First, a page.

By: Priyal Sakhuja
The great Mahatma Gandhi once said, “The true India is not to be found in its few cities, but in its seven hundred thousand villages. If the villages perish, India will perish too.” Sadly, if Gandhi were to see the current health care scenario in rural India right now, he would not be too pleased. And neither are the seventy percent of India’s population who reside in these rural areas.
Unsurprisingly, the prevalence of epilepsy in these rural areas is higher than that in urban areas due to the lack of resources and under-treatment in the villages of India. However, the underlying issues don’t revolve around the lack of accessible health care. Instead, the integral issues lie within the cultural restrictions that add a burden to already burdened villagers who must deal with the health as well as the social issues associated with epilepsy.
In some rural areas of India, people with epilepsy are thought to have “demons” within them. Attempts are made to exorcise these evil spirits by tying them to trees, beating them to release the spirits, cutting parts of their hair, or even starving them. One cannot help but stop and ask- Why is there still such a lack of knowledge in areas that need it the most? Why are people who are already struggling faced with even more struggles by the stigma of society? Why isn’t anything being done to change this situation?
Although much change is still needed in these areas, there is hope coming into the villages of India and that is “Hope on Wheels,” which is a mobile health care center that provides diagnosis, treatment, and most importantly, education about epilepsy in rural India. The pilot project focuses on rural Rajasthan, which will introduce a mobile health clinic vehicle equipped with diagnostic and treatment tools. The team of “Hope on Wheels’ includes clinical and technical experts as well as social workers who will collaborate with top city-based neurologists through a video conferencing facility.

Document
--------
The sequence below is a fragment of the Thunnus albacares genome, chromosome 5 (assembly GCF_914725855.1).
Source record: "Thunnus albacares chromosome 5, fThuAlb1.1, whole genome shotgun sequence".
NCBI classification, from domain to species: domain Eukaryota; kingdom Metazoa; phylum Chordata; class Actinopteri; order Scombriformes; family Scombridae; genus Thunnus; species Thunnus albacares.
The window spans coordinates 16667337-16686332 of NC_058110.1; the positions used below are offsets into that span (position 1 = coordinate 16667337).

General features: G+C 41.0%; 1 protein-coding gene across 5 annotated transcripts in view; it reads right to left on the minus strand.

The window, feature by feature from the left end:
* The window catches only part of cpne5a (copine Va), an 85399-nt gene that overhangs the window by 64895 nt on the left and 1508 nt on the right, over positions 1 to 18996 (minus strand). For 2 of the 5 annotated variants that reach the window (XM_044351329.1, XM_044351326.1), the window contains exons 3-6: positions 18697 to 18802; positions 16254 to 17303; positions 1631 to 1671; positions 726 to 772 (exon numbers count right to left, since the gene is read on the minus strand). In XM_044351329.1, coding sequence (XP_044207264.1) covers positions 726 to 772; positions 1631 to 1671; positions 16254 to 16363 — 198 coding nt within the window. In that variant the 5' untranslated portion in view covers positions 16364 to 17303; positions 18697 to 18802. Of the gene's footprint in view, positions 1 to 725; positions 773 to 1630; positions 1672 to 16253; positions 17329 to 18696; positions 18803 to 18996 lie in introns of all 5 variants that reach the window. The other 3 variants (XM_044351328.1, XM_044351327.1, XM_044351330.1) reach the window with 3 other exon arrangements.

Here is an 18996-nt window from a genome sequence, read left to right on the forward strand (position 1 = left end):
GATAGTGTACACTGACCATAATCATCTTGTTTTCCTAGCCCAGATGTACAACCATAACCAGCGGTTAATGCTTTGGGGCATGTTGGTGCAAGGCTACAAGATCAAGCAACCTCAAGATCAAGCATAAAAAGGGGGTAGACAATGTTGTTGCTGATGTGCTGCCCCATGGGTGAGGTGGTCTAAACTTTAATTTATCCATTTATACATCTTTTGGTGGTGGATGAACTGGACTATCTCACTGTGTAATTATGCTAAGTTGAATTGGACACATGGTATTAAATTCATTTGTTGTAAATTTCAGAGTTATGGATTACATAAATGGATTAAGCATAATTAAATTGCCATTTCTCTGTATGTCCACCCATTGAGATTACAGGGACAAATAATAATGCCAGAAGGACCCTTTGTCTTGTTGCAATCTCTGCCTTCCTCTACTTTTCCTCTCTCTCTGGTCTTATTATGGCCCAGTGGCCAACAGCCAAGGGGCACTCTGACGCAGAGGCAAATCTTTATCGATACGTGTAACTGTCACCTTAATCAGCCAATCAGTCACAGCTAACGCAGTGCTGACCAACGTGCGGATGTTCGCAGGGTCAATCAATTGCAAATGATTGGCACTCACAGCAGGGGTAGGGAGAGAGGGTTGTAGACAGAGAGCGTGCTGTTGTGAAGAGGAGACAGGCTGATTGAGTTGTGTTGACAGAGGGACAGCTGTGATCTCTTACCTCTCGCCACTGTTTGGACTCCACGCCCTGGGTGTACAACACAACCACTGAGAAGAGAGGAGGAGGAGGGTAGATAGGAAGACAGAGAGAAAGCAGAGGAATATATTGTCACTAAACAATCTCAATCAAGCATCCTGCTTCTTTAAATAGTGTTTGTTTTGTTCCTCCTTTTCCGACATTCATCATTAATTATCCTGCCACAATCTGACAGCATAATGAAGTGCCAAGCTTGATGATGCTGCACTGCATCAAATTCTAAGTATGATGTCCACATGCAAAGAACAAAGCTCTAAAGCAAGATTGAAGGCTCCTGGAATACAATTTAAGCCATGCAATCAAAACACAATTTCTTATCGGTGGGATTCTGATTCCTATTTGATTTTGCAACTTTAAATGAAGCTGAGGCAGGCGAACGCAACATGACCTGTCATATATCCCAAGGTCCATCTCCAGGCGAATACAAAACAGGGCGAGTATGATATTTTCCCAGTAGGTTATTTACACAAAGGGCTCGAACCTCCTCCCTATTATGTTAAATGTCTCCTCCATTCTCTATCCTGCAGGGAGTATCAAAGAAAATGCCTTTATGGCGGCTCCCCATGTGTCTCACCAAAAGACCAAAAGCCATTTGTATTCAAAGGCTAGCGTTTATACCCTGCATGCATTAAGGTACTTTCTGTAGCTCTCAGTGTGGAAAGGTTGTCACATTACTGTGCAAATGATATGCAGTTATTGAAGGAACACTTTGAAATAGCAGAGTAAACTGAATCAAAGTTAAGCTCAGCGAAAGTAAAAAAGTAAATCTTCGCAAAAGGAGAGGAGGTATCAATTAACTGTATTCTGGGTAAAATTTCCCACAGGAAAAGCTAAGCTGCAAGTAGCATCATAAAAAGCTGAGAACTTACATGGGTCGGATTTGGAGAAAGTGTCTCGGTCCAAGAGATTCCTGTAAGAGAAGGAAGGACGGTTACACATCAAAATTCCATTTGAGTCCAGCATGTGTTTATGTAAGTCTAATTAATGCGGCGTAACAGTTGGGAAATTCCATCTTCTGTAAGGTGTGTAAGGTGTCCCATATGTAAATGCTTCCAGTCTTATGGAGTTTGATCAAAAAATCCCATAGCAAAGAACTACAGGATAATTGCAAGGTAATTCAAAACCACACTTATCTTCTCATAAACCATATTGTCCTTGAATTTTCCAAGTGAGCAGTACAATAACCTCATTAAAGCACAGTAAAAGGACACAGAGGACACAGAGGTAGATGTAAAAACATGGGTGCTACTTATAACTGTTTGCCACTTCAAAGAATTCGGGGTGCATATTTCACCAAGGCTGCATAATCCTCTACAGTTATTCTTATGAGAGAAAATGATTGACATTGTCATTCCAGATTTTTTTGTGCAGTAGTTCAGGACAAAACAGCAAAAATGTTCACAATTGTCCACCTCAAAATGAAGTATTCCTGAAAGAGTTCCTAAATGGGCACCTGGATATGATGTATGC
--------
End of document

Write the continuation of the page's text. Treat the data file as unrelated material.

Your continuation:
Additionally, “Hope on Wheels” will provide patient, family, and community support through social work visits and follow-up consultations to regulate the treatment and identify any adverse effects. This program is moving one step towards altering the perception of epilepsy in rural India through the use of education and social workers. With continuous support and effort, “Hope on Wheels” hopes to reach more than 50, 000 patients and caregivers in Rajasthan.
Gandhi’s words resonate even today. Let’s not forget that the heart of India lies in its villages, and more importantly in its people. “Hope on Wheels” is just one step closer towards reaching the roots of India but it doesn’t end here.
Dutta, Nirmalya. “What ails India’s Healthcare System?” The Health Site. August 18, 2012. Online. <http://health.india.com/diseases-conditions/what-ails-indias-healthcare-system>
Rizvi, Safia. “Epilepsy Care Rolls Into Rural India.” UCB. October 7, 2015. Online. <http://www.ucb.com/magazine/article/Epilepsy-care-rolls-into-rural-India>